I remember vividly that in our Social Studies class back in school, we learnt that culture is the way a group of people live. This means that eating, dressing, talking and many other normal daily activities not only form how a group of people live but they also define the way they live. Hence issues of food, language, clothing, marriage and even art instills so much pride in many cultures across the globe.
Focusing on names as a distinct form of culture, we come to realize that peculiar names automatically register in our minds as synonymous with certain cultures. The difference between Henry and Henri is not just the i and y at the end of the two names but the glaring realization that while Henry may be an anglophone, Henri is a francophone. Kim So-young is mostly a name from the South East Asian community, Padmini is most probably Indian and Vladimir is most likely Russian.
Names in Africa form a vital part of the culture of many tribes, clans and ethnicity. Names in Africa are usually adopted from ancestors, illustrious individuals, deities, birthdays, towns and natural phenomena. Our names are peculiar to us and they differ in every region, town, village or clan. However, colonization, assimilation, religion, modernization and globalization has led to the adoption of foreign names. Most Africans go by European first names. For a long time (between 1880s to 2000s), African names lost their appeal to many people.
Growing up with a strong African name, it was often daunting when people proudly mention exotic names adopted from different cultures. It took a long time for me to get to the stage where I feel proud to bear my name. Nowadays, many people with exotic names have gone back to their roots and taken back their indigenous African names. With the advent of pan-africanism and the post independence struggles, Africans began to yearn for the appreciation of our indigenous culture. It took a long time, but many people are now buying into the need to be proudly African.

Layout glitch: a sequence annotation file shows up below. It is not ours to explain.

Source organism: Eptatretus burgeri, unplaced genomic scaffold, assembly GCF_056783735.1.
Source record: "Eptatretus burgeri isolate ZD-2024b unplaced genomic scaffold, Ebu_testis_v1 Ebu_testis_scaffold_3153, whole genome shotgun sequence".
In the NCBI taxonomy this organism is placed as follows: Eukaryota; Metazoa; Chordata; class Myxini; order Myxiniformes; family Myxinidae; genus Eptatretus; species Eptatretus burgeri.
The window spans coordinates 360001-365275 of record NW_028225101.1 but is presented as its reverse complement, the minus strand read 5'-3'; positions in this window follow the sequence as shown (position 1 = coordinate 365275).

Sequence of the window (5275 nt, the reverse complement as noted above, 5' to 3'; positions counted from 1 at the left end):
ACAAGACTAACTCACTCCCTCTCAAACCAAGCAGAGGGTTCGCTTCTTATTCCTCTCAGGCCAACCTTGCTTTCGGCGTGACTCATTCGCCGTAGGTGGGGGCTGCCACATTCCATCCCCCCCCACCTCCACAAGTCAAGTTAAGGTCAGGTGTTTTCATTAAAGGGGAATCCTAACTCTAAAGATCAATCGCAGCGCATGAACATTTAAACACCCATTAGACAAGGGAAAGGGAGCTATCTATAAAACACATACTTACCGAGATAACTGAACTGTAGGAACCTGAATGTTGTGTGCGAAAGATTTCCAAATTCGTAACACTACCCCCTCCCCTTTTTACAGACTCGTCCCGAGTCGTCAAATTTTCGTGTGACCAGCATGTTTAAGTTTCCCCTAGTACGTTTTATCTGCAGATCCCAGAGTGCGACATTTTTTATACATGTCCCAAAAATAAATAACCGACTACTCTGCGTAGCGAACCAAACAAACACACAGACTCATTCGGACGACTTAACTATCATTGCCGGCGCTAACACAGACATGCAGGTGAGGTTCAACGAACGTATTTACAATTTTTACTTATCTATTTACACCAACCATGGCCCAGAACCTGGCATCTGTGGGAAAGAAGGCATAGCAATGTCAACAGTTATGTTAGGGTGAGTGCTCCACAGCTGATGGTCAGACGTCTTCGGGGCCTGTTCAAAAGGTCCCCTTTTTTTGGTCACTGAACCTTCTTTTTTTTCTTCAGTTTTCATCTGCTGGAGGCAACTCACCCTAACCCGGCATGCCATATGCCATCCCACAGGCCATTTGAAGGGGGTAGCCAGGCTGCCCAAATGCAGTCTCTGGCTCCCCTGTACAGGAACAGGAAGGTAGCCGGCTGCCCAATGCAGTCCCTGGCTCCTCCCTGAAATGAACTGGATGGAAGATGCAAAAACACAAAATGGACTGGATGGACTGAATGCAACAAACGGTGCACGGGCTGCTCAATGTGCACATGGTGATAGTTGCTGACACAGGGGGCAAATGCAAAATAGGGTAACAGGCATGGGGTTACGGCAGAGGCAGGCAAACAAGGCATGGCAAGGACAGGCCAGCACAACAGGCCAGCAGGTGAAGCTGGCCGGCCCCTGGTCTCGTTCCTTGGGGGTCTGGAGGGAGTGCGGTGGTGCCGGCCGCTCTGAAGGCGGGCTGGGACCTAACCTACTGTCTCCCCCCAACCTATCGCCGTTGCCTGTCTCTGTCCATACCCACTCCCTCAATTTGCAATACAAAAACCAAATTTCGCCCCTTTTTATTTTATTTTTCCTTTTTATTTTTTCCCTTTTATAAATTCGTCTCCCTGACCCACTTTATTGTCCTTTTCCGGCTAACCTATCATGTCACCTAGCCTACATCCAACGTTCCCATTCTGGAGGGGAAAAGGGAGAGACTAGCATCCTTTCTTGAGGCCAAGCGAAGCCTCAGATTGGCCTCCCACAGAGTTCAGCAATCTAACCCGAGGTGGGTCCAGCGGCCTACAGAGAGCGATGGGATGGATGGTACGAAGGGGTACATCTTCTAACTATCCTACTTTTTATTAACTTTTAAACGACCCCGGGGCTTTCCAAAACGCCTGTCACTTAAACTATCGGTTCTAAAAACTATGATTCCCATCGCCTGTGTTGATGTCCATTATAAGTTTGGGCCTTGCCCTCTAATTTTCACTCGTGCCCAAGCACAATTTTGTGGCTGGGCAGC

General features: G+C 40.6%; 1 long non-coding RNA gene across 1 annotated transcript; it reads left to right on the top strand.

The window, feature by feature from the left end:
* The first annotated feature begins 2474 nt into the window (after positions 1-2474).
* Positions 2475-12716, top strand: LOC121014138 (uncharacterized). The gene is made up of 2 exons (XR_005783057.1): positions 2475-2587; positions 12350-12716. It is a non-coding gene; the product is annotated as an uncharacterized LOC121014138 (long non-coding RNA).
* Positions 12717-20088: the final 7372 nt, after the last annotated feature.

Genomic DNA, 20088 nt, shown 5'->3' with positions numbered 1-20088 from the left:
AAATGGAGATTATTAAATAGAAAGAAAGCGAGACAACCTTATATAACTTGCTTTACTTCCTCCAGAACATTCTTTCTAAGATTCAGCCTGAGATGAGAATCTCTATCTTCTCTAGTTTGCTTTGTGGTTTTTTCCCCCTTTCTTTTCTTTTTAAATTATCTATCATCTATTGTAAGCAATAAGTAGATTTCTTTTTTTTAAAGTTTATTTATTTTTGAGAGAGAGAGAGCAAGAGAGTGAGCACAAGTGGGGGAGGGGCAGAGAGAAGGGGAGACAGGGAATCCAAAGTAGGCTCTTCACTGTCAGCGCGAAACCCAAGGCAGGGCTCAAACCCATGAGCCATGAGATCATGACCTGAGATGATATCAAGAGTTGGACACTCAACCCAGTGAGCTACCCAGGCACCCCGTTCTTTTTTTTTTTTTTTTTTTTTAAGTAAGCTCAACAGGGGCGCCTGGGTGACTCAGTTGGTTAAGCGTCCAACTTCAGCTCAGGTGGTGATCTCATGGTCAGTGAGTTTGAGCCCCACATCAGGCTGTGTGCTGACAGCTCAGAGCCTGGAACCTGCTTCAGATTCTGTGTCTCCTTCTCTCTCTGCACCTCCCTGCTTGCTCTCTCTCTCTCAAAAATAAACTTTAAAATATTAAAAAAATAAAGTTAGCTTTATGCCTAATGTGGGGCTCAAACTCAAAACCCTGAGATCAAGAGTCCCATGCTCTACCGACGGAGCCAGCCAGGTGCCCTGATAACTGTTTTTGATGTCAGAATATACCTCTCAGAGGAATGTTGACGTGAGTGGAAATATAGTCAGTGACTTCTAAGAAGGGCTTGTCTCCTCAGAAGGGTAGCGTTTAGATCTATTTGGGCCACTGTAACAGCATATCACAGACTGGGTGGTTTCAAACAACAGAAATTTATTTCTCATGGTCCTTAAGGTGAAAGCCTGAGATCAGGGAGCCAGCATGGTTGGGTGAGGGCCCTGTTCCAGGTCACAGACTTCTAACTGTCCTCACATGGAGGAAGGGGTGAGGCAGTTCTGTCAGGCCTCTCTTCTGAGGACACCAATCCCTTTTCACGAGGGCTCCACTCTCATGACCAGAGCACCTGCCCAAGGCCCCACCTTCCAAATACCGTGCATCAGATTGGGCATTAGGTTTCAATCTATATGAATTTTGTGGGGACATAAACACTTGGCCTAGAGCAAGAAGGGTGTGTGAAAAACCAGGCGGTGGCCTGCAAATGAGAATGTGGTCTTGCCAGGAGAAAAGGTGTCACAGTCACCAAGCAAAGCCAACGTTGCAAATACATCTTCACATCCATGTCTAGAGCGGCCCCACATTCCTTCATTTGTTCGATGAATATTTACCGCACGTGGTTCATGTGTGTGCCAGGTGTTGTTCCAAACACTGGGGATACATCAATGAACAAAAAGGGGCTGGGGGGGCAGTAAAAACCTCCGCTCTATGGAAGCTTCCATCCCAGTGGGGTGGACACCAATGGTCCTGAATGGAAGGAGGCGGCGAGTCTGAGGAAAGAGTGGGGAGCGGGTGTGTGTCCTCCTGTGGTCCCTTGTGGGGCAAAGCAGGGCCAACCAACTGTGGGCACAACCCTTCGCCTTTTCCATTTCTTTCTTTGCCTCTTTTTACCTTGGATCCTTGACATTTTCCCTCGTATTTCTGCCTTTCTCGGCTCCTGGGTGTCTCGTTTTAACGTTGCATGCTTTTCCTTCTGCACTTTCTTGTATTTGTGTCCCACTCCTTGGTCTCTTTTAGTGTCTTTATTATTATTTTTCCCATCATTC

Part of the pride of being African, is to display our beautiful African names. African names often stand out globally. The advantage of an African name is that once it is recognized, other Africans feel an immediate relation to you and rally behind you in support.
With an entire continent of names to choose from, I encourage a choice of some of our rich traditional names for the next time a beautiful angel is born. Sites such as babynames.net/all/african offers a lot of diverse names and their meanings. In Ghana for instance, the Akan tribe has a name for each day you are born. This has inspired many artistic expressions such as www.creoconceptsgh.com/ghanaba/
There are many names to chose from. I am fond of names that glorify God which the Ewes are famous for. An example is Elinam which means God is with me. There are also names that come with modern pet names such as Ifeoma or Iffy for short (Nigerian), Osinachi or Sinach (Nigerian), Baaba or Barbie (Ghanaian) and Kekeli or Kelly (Ghanaian).
There are many Africans in Hollywood who proudly showcase their African monikers. People such as Adewale Agbaje, Akosua Busia, and Chiwetalu Ejiofor all bear their strong African names. There are also some stars whose names are derived from the continent. My favourite is Taraji Penda Henson’s name which is adopted from Swahili and means Hope (Taraji) and Love (Penda). Kenya Baris and Kanye West also have very similar African derived names. Nowadays, the continent is inspiring some very unique names among the stars.
So, tell us your beautiful African name, the origin and the meaning in the comment section. You may just be the inspiration behind someone using one of our many beautiful African names.